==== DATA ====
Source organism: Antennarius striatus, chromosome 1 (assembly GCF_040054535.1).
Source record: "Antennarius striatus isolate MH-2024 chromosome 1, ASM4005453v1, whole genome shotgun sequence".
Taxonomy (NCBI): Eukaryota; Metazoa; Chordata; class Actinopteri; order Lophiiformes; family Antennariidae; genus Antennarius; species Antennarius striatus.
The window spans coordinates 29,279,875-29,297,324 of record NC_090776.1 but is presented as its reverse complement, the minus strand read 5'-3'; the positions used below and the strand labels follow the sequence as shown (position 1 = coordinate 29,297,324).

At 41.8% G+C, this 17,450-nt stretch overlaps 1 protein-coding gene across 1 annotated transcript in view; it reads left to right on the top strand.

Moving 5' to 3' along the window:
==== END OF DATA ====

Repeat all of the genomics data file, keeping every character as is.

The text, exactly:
Source organism: Antennarius striatus, chromosome 1 (assembly GCF_040054535.1).
Source record: "Antennarius striatus isolate MH-2024 chromosome 1, ASM4005453v1, whole genome shotgun sequence".
Taxonomy (NCBI): Eukaryota; Metazoa; Chordata; class Actinopteri; order Lophiiformes; family Antennariidae; genus Antennarius; species Antennarius striatus.
The window spans coordinates 29,279,875-29,297,324 of record NC_090776.1 but is presented as its reverse complement, the minus strand read 5'-3'; the positions used below and the strand labels follow the sequence as shown (position 1 = coordinate 29,297,324).

At 41.8% G+C, this 17,450-nt stretch overlaps 1 protein-coding gene across 1 annotated transcript in view; it reads left to right on the top strand.

Moving 5' to 3' along the window: